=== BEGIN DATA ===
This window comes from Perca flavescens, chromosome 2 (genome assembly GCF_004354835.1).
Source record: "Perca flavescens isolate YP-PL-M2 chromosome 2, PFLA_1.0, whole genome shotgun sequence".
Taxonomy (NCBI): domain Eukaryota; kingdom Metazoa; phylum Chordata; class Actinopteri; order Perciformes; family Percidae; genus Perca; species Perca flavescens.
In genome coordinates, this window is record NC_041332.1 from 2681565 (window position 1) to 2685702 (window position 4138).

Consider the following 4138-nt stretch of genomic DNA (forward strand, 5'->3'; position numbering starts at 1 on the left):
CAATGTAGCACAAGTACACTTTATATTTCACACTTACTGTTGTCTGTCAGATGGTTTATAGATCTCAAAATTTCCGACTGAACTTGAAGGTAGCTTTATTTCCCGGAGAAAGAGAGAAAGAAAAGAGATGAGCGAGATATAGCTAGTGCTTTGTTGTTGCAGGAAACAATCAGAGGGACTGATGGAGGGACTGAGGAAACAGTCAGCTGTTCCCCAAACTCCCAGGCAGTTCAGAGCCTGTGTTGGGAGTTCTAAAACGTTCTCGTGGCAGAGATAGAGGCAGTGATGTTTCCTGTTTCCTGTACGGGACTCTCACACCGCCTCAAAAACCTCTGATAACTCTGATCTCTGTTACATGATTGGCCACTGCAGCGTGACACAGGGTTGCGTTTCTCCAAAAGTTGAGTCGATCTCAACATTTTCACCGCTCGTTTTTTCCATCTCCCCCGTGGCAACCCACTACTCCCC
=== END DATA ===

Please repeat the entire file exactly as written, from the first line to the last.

This window comes from Perca flavescens, chromosome 2 (genome assembly GCF_004354835.1).
Source record: "Perca flavescens isolate YP-PL-M2 chromosome 2, PFLA_1.0, whole genome shotgun sequence".
Taxonomy (NCBI): domain Eukaryota; kingdom Metazoa; phylum Chordata; class Actinopteri; order Perciformes; family Percidae; genus Perca; species Perca flavescens.
In genome coordinates, this window is record NC_041332.1 from 2681565 (window position 1) to 2685702 (window position 4138).

Consider the following 4138-nt stretch of genomic DNA (forward strand, 5'->3'; position numbering starts at 1 on the left):
CAATGTAGCACAAGTACACTTTATATTTCACACTTACTGTTGTCTGTCAGATGGTTTATAGATCTCAAAATTTCCGACTGAACTTGAAGGTAGCTTTATTTCCCGGAGAAAGAGAGAAAGAAAAGAGATGAGCGAGATATAGCTAGTGCTTTGTTGTTGCAGGAAACAATCAGAGGGACTGATGGAGGGACTGAGGAAACAGTCAGCTGTTCCCCAAACTCCCAGGCAGTTCAGAGCCTGTGTTGGGAGTTCTAAAACGTTCTCGTGGCAGAGATAGAGGCAGTGATGTTTCCTGTTTCCTGTACGGGACTCTCACACCGCCTCAAAAACCTCTGATAACTCTGATCTCTGTTACATGATTGGCCACTGCAGCGTGACACAGGGTTGCGTTTCTCCAAAAGTTGAGTCGATCTCAACATTTTCACCGCTCGTTTTTTCCATCTCCCCCGTGGCAACCCACTACTCCCC